As an ethnographer, I was the tool, but my cakes did something more – they acted and related to my interlocutors and me, in ways beyond my expectation, agency and control. The cake was not meant to be a gift; indeed, I did not intend for it to be anything but a means for me to feel better about asking my interlocutors for their time for my project. The cake became our project. We exchanged recipes, delighted in each other’s cooking, and decided that perhaps with this, diabetes may not be so bad after all. And that’s the best benefit I could have hoped to give. The scholarship that emerges from this project would be lacking without cake’s role as a research tool, mediator of relations, and marker of sweet, precious moments. As the anthropologist with cake I am different, equipped and sweeter, than the anthropologist without.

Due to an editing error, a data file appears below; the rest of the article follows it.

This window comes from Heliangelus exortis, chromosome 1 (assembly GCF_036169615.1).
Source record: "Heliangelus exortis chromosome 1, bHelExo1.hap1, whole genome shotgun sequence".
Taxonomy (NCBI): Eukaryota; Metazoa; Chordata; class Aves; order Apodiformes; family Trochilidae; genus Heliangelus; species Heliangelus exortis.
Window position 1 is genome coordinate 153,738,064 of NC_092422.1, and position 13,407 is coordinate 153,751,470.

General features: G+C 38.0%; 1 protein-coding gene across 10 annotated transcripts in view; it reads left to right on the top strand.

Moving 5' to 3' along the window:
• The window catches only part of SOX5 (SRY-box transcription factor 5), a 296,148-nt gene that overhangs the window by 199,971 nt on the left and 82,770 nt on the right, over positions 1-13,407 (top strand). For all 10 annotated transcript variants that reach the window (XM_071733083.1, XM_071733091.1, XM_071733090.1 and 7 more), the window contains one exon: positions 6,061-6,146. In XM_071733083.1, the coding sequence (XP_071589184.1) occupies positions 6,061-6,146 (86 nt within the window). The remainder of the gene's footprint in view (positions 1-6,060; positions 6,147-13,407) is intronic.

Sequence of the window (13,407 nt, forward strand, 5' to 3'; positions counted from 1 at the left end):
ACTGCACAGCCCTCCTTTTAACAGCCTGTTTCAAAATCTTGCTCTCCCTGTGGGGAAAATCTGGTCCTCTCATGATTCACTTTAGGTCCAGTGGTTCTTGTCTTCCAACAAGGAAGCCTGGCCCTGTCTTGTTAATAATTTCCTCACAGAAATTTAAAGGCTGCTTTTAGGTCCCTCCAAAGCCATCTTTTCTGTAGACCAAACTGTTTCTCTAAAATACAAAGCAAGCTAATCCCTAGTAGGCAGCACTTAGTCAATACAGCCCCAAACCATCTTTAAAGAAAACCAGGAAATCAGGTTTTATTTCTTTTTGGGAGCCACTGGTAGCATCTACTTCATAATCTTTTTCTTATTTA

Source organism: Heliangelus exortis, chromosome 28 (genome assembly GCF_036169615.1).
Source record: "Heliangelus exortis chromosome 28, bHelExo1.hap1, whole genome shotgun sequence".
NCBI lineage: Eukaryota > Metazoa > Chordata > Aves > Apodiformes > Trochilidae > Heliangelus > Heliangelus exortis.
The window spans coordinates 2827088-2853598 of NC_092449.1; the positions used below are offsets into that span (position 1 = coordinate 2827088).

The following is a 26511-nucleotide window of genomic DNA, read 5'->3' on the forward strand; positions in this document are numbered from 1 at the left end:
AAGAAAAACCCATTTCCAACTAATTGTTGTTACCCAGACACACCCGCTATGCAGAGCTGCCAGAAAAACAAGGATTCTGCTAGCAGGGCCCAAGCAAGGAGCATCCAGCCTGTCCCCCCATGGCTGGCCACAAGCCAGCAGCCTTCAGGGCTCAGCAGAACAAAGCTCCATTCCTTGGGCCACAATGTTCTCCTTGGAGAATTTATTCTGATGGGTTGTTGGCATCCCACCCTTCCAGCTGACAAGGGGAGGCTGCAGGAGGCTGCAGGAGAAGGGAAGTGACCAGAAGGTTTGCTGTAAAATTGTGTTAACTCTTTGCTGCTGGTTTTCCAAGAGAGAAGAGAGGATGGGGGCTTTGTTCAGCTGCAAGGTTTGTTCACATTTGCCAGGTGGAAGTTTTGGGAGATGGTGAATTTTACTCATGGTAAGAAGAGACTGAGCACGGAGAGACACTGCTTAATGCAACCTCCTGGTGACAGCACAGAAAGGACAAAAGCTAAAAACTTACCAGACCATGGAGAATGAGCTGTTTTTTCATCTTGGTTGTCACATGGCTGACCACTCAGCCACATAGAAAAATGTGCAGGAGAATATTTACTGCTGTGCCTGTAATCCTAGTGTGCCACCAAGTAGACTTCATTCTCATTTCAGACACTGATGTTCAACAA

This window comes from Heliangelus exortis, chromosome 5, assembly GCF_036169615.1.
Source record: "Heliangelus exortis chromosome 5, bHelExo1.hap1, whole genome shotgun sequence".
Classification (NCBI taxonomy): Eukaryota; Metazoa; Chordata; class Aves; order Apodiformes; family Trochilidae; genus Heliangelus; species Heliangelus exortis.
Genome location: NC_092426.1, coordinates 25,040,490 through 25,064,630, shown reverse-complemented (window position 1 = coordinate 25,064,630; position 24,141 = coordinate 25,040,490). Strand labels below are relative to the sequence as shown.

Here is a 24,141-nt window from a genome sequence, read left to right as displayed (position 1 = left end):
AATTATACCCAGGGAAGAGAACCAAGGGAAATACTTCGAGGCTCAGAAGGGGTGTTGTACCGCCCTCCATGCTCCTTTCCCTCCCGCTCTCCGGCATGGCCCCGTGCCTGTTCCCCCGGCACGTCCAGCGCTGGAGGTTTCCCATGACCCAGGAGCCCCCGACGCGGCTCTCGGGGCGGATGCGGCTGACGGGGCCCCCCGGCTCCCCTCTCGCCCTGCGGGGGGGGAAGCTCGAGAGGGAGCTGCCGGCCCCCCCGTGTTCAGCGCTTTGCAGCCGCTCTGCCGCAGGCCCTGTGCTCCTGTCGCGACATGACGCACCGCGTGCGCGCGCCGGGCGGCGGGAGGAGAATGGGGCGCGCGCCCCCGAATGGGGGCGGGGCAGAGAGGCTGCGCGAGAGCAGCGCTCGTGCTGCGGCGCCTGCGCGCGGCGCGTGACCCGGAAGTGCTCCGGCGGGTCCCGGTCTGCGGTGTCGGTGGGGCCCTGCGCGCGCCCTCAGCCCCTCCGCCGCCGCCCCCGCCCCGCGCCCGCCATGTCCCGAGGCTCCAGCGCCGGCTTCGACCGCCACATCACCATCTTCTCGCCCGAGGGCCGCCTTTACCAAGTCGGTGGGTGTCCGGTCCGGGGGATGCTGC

Laddus are sphere shaped South Asian sweets usually made from flour, fat and sugar. They sometimes contain nuts and raisins.
Povinelli, E. (2011), ‘Routes/Worlds’, Journal #27 – e-flux, https://www.e-flux.com/journal/27/67991/routes-worlds/
Zivkovic, T. et al. (2015) ‘The Sweetness of Care: Biographies, Bodies and Place’, in Careful eating: Bodies, food and Care.
Mol, A. (2010) Care in practice: on tinkering in clinics, homes and farms. Edited by A. Mol, I. Moser, and J. (Jeannette) Pols.
Pallavi Laxmikanth is a PhD Student at the University of Adelaide, Australia. Her current research interests surround diabetes, food practices and food markets in Hyderabad, India. This research is funded by the University of Adelaide, Adelaide Scholarship International.
Find Pallavi on twitter @pallavil23